Is the GetSecondsAfterMidnight() only available in an optoscript block? I can’t use it in a condition block. I couldn’t find it in there. If it’s only in an optoscript block then I would have to use an if statement to change output variables instead of using a condition block to make it go one way or the other in the chart?


#9

All commands you can use in OptoScript are also available in Action or Condition Blocks, and visa versa. However, you might need a temporary variable, as is the case here (and one reason why sometimes folks prefer OptoScript). You’d just use the Time/Date command: “Get Seconds Since Midnight” to put the number of seconds in a variable (in an action block), then compare the variable to something in your condition block, or compare in OptoScript if you’d like.

Here’s a slight modification to sensij’s suggested / pictured code above, where I’m assuming the block he labeled “Get Seconds Since Midnight” would put that value in, say: [B]nNewSecondsSinceMidnight[/B].

You could then compare that in a condition block or as part of an OptoScript block like he did, but I’d modify it slightly to be:


if ([B]nNewSecondsSinceMidnight[/B] < nSecondsSinceMidnight) then
  //It's a new day!
  SetVariableFalse(nExecutionFlag);
endif

nSecondsSinceMidnight = [B]nNewSecondsSinceMidnight; [/B]// reset for comparing the next time around (after delay)

I hope that helps!


#10

This does help. Thank you.

Will this work for spans of time? Such as between 0600-1200? I want to make sure I’m getting my syntax right and also find out if there are better ways to code it.

if (nSecondsSinceMidnight > 21600) and (nSecondsSinceMidnight < 43200) then

  SetVariableTrue(nSprayFieldValve);  // opens sprayfield valve if time between 0600 and 1200

  SetVariableFalse(nExecutionFlag);

endif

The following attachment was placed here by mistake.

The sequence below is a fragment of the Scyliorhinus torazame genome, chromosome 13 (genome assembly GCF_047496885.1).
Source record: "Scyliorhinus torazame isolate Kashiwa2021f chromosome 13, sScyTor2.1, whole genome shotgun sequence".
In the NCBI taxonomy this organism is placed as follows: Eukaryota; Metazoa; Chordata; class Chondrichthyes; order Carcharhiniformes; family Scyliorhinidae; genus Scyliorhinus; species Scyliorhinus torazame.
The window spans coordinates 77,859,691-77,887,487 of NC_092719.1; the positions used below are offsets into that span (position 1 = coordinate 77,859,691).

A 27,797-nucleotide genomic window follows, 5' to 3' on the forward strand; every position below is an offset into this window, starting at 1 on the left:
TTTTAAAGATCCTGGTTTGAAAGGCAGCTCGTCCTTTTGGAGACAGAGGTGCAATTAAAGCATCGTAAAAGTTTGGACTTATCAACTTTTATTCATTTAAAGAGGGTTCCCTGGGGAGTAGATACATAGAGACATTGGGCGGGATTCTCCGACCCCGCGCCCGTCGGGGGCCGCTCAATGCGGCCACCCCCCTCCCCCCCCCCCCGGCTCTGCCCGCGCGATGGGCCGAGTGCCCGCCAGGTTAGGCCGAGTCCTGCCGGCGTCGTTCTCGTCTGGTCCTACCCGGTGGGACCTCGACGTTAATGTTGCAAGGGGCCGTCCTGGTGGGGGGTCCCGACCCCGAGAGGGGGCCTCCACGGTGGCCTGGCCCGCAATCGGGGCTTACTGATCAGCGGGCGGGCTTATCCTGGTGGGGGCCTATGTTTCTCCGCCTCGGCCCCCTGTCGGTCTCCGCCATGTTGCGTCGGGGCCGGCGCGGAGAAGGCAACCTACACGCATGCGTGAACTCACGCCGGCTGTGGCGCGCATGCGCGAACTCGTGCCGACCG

// also...


if ([B]nNewSecondsSinceMidnight[/B] < nSecondsSinceMidnight) then
  //It's a new day!
  SetVariableFalse(nExecutionFlag);     //  <----what does this do?
endif

#11

Your syntax is [I]close[/I], but that won’t actually compile (you need parenthesis around your 2 and-ed conditions to make them into one big one). Also, if it makes more sense to you, there’s this condition, which is almost exactly the same check as you showed. For extra bonus points, can anyone tell me how this condition:


( IsWithinLimits( nSecondsSinceMidnight, 21600, 43200) ) 

differs from this one?


( (nSecondsSinceMidnight > 21600) and (nSecondsSinceMidnight < 43200) )

Anyone? It’s kind of a subtle difference, and probably wouldn’t matter for this application, but in other cases… the devil is in the details!


#12

My guess is that it would be more like including a “equal to” in your greater than or less than signs which for my purposes would work. In either of these cases a variable can replace the numbers correct?
Thanks for your help.


#13

Yes! And I recommend using a variable instead of a literal there since:

  1. You can search for it later (vs. if it's hard-coded, then you would just have to hope you find them all manually if you make a change to those values)
  2. You can change it temporarily, like if you're stepping through your code to see if it's working as you meant

Speaking of stepping through your code, you might be interested in [U][B]this “Quick Start” video[/B][/U] (it’s 3rd in a series of 3). Which is also a good way to see what happens when you execute a particular command – like that SetVariableFalse command you asked about before (that command just sets the passed-in variable to 0, FYI).

But perhaps on that you weren’t asking what it DOES (also don’t forget the built-in help, which you can get to quickly by highlighting commands like that and clicking on the “Command Help” button in OptoScript). Maybe you meant “why is this here?”


#14

yes, I meant why is this here? It doesn’t seem to have anything to do with the rest of the statements…

Also, I started another post about getting both total and gpm out of my high speed digital counter block. Do you think you can check that out. It’s a problem I’m trying to solve right away and if you have any example charts of how to collect meter information it would be great.


#15

Just another question,
Do you need the outer parenthesis on your IsWithinLimits() ?


#16

On your “why is it there?” question, that was just a flag to check elsewhere in the code. But you could put all your “do this when it’s a new day” right there instead of having a flag to check later…

The outer parenthesis are NOT needed in that case, but I like to throw extras in generously since, like white space, they don’t cost anything and sometimes make the code a little more readable!